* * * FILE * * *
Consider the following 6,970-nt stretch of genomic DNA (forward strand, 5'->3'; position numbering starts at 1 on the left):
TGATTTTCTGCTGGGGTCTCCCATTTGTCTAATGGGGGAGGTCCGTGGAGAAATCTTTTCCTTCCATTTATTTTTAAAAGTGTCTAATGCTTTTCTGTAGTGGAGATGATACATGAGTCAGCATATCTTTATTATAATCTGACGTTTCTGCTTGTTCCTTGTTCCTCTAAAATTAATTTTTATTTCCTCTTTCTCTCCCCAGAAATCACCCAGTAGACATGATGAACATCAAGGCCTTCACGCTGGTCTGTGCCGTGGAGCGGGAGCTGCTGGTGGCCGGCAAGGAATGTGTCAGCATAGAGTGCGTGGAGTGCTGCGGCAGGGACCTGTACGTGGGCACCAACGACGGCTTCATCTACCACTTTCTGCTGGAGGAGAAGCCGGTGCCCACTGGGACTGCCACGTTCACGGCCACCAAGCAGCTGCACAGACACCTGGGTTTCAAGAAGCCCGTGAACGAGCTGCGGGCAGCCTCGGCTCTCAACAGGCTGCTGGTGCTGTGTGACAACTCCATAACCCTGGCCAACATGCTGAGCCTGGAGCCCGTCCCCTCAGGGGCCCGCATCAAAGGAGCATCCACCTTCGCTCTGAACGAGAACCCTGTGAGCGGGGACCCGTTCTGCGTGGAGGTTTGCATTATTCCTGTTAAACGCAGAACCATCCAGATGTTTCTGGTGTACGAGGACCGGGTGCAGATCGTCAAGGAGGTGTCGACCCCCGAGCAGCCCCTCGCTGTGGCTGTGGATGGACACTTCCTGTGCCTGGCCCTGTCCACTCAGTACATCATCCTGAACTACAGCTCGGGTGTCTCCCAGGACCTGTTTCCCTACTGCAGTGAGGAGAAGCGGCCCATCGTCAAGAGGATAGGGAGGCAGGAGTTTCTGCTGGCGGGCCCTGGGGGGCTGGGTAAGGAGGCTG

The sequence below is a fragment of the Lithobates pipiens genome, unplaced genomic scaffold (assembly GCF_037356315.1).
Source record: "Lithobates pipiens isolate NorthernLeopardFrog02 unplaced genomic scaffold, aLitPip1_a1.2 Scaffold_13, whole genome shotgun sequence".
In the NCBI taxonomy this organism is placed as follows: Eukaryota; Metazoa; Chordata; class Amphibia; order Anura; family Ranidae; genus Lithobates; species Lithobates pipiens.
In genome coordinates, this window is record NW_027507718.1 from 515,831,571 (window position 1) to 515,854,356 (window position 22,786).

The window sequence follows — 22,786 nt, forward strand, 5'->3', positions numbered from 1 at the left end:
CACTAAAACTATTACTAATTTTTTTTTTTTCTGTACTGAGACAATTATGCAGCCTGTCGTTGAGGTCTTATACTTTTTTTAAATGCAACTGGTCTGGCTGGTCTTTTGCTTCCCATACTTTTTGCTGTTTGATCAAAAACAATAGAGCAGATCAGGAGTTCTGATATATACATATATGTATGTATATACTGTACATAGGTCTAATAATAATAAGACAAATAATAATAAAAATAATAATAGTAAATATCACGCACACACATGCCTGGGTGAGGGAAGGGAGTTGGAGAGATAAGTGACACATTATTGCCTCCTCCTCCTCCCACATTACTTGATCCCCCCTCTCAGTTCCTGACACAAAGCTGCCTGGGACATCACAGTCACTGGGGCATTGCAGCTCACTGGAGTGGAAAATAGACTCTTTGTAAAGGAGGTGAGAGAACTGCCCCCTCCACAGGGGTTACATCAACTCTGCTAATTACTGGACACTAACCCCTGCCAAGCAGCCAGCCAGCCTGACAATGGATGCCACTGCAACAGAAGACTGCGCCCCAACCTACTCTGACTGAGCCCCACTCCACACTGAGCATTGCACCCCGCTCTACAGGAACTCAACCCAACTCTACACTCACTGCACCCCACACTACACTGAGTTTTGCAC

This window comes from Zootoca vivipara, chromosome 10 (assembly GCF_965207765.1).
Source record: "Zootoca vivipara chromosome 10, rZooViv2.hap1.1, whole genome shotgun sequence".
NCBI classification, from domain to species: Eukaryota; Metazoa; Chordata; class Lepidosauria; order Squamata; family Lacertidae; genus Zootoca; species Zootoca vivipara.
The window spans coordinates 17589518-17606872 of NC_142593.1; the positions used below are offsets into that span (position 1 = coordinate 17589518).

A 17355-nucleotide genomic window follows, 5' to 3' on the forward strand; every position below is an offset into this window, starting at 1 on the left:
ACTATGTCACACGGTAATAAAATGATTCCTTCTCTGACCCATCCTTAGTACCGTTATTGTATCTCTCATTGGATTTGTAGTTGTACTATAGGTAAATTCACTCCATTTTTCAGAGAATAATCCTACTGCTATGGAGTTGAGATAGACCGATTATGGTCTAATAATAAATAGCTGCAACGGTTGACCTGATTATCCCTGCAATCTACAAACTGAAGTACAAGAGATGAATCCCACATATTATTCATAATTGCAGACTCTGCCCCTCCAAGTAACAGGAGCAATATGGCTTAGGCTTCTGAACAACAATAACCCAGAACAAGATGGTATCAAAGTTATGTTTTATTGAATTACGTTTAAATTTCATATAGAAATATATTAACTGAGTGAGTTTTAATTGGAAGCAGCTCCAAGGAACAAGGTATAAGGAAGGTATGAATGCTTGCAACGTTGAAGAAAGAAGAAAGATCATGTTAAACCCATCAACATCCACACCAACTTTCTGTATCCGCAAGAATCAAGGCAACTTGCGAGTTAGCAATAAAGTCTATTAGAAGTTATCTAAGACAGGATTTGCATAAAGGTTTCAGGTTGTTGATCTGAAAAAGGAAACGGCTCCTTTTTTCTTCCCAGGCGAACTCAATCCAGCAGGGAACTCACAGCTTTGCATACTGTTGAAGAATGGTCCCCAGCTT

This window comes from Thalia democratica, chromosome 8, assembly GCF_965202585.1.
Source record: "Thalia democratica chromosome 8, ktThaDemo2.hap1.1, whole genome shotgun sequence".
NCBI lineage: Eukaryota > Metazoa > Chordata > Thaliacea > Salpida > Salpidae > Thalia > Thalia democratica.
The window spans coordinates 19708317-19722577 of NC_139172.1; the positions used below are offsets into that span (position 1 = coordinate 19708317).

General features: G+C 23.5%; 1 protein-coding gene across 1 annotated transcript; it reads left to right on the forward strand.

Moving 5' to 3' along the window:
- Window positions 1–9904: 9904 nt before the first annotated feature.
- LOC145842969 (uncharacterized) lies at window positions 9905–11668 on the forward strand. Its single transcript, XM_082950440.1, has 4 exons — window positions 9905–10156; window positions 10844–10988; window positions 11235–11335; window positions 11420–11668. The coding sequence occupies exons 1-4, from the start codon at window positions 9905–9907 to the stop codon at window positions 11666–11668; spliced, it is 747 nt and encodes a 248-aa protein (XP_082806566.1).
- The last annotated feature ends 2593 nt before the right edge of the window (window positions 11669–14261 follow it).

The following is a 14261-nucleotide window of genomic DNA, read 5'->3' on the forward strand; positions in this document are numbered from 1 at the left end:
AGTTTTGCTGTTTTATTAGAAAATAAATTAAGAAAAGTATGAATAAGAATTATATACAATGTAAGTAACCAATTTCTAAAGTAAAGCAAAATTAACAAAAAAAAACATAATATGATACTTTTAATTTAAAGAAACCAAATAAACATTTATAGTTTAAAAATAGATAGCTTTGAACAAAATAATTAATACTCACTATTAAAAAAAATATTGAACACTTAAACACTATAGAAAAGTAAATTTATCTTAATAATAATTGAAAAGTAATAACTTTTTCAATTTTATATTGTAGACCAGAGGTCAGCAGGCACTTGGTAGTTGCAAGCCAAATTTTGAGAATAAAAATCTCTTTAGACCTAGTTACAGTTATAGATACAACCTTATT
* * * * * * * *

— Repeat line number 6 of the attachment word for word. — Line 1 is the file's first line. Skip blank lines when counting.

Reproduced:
In genome coordinates, this window is record NW_027507718.1 from 515,831,571 (window position 1) to 515,854,356 (window position 22,786).